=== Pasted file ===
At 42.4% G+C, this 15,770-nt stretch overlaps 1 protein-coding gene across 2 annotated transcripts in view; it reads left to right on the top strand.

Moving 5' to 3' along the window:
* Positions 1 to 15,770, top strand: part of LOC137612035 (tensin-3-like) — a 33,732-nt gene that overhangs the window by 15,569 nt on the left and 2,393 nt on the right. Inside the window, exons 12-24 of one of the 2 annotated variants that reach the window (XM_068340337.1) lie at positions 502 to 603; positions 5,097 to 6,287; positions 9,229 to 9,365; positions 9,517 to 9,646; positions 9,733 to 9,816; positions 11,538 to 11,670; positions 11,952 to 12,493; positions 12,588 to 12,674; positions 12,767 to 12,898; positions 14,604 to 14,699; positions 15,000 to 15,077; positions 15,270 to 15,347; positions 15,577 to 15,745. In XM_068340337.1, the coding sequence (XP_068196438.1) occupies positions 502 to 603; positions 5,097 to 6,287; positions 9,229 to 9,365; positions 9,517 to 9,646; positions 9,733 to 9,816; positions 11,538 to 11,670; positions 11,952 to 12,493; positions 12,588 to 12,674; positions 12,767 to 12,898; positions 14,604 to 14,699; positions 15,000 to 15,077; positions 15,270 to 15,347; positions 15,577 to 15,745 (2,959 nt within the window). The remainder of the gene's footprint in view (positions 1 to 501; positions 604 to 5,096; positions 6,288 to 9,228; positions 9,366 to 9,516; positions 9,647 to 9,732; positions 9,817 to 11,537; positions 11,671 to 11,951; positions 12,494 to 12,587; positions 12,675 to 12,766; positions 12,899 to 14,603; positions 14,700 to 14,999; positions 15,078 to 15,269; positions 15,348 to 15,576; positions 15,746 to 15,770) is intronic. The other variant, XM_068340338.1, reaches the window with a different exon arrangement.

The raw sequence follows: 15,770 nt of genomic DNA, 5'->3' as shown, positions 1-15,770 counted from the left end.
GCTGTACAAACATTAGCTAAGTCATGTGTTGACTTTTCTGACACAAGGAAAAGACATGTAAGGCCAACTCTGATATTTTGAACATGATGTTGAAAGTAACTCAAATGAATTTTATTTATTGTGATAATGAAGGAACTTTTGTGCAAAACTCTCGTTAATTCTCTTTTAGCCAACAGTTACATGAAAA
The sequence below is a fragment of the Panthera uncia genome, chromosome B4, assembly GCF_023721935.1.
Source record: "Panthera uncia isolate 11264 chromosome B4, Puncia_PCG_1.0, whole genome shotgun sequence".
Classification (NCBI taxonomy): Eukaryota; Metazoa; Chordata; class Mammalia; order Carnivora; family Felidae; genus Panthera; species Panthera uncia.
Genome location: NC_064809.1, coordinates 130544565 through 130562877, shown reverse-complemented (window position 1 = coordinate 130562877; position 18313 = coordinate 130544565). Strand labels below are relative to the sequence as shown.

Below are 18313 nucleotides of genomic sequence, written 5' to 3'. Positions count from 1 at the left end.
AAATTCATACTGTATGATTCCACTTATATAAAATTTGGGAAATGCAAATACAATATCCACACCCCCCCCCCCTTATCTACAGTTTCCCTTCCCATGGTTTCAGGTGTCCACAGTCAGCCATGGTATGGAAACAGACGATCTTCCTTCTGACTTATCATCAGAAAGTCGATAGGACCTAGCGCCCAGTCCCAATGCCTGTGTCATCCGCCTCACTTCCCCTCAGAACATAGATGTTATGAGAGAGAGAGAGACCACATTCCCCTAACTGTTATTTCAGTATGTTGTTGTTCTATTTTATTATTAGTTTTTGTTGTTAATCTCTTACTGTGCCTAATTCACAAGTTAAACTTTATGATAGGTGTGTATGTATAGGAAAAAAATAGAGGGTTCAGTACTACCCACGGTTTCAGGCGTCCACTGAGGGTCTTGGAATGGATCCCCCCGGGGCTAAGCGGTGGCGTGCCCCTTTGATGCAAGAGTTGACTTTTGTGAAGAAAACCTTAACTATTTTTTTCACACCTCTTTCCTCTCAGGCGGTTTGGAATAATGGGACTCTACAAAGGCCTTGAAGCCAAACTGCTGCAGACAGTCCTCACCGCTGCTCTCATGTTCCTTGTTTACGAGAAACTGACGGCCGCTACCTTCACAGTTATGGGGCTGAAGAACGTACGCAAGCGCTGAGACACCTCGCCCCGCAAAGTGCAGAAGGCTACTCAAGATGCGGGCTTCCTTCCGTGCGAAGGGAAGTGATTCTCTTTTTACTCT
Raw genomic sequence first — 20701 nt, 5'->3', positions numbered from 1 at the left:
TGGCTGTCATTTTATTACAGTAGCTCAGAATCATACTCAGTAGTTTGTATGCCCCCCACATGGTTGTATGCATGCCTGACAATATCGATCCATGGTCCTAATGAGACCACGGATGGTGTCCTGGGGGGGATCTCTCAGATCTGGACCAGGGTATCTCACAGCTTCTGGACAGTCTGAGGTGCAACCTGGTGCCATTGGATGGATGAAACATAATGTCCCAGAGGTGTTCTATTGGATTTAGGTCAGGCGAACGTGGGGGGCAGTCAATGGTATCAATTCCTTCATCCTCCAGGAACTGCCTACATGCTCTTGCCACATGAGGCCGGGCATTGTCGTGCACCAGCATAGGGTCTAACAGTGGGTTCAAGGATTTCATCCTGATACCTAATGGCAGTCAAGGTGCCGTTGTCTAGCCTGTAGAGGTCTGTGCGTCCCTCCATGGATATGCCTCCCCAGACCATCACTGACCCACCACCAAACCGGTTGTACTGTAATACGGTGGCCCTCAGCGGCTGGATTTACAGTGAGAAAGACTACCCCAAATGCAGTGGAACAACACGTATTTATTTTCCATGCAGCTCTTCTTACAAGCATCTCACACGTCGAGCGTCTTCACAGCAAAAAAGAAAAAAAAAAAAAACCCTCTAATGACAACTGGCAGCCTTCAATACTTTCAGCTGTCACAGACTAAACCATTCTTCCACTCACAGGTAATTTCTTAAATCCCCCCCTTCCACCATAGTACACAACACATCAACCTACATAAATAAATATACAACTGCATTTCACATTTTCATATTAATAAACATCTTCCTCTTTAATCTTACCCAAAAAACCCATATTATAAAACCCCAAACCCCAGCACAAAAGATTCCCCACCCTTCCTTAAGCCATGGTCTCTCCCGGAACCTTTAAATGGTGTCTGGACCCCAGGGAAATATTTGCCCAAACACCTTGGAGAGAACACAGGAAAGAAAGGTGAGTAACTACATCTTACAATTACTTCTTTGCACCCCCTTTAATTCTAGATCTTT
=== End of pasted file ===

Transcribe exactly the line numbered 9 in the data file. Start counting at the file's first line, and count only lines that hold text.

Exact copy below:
Genome location: NC_064809.1, coordinates 130544565 through 130562877, shown reverse-complemented (window position 1 = coordinate 130562877; position 18313 = coordinate 130544565). Strand labels below are relative to the sequence as shown.